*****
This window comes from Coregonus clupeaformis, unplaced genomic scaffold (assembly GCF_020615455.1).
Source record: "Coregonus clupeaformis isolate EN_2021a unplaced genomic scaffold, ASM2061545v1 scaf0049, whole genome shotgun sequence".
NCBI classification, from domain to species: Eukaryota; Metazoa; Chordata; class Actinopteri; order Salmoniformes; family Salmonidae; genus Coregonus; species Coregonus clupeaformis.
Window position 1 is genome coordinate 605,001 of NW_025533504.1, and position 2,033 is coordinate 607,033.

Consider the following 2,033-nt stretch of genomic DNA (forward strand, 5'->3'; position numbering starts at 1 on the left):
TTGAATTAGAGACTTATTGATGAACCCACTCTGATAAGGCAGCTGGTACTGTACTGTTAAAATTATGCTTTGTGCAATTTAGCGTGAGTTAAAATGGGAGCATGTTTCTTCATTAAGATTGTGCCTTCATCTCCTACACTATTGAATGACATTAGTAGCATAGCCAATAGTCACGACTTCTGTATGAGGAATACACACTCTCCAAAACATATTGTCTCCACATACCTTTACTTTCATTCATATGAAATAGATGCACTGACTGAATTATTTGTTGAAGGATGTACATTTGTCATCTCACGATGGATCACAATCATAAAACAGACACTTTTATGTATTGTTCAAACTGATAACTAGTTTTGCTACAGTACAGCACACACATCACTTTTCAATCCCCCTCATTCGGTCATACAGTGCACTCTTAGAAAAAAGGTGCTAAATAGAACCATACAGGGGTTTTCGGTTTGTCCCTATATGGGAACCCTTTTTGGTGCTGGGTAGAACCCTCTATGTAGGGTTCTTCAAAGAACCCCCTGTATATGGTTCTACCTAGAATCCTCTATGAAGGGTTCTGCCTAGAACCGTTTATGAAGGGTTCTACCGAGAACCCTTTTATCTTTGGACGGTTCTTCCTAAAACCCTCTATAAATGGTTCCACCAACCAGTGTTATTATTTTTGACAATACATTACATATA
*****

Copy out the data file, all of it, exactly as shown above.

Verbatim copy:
This window comes from Coregonus clupeaformis, unplaced genomic scaffold (assembly GCF_020615455.1).
Source record: "Coregonus clupeaformis isolate EN_2021a unplaced genomic scaffold, ASM2061545v1 scaf0049, whole genome shotgun sequence".
NCBI classification, from domain to species: Eukaryota; Metazoa; Chordata; class Actinopteri; order Salmoniformes; family Salmonidae; genus Coregonus; species Coregonus clupeaformis.
Window position 1 is genome coordinate 605,001 of NW_025533504.1, and position 2,033 is coordinate 607,033.

Consider the following 2,033-nt stretch of genomic DNA (forward strand, 5'->3'; position numbering starts at 1 on the left):
TTGAATTAGAGACTTATTGATGAACCCACTCTGATAAGGCAGCTGGTACTGTACTGTTAAAATTATGCTTTGTGCAATTTAGCGTGAGTTAAAATGGGAGCATGTTTCTTCATTAAGATTGTGCCTTCATCTCCTACACTATTGAATGACATTAGTAGCATAGCCAATAGTCACGACTTCTGTATGAGGAATACACACTCTCCAAAACATATTGTCTCCACATACCTTTACTTTCATTCATATGAAATAGATGCACTGACTGAATTATTTGTTGAAGGATGTACATTTGTCATCTCACGATGGATCACAATCATAAAACAGACACTTTTATGTATTGTTCAAACTGATAACTAGTTTTGCTACAGTACAGCACACACATCACTTTTCAATCCCCCTCATTCGGTCATACAGTGCACTCTTAGAAAAAAGGTGCTAAATAGAACCATACAGGGGTTTTCGGTTTGTCCCTATATGGGAACCCTTTTTGGTGCTGGGTAGAACCCTCTATGTAGGGTTCTTCAAAGAACCCCCTGTATATGGTTCTACCTAGAATCCTCTATGAAGGGTTCTGCCTAGAACCGTTTATGAAGGGTTCTACCGAGAACCCTTTTATCTTTGGACGGTTCTTCCTAAAACCCTCTATAAATGGTTCCACCAACCAGTGTTATTATTTTTGACAATACATTACATATA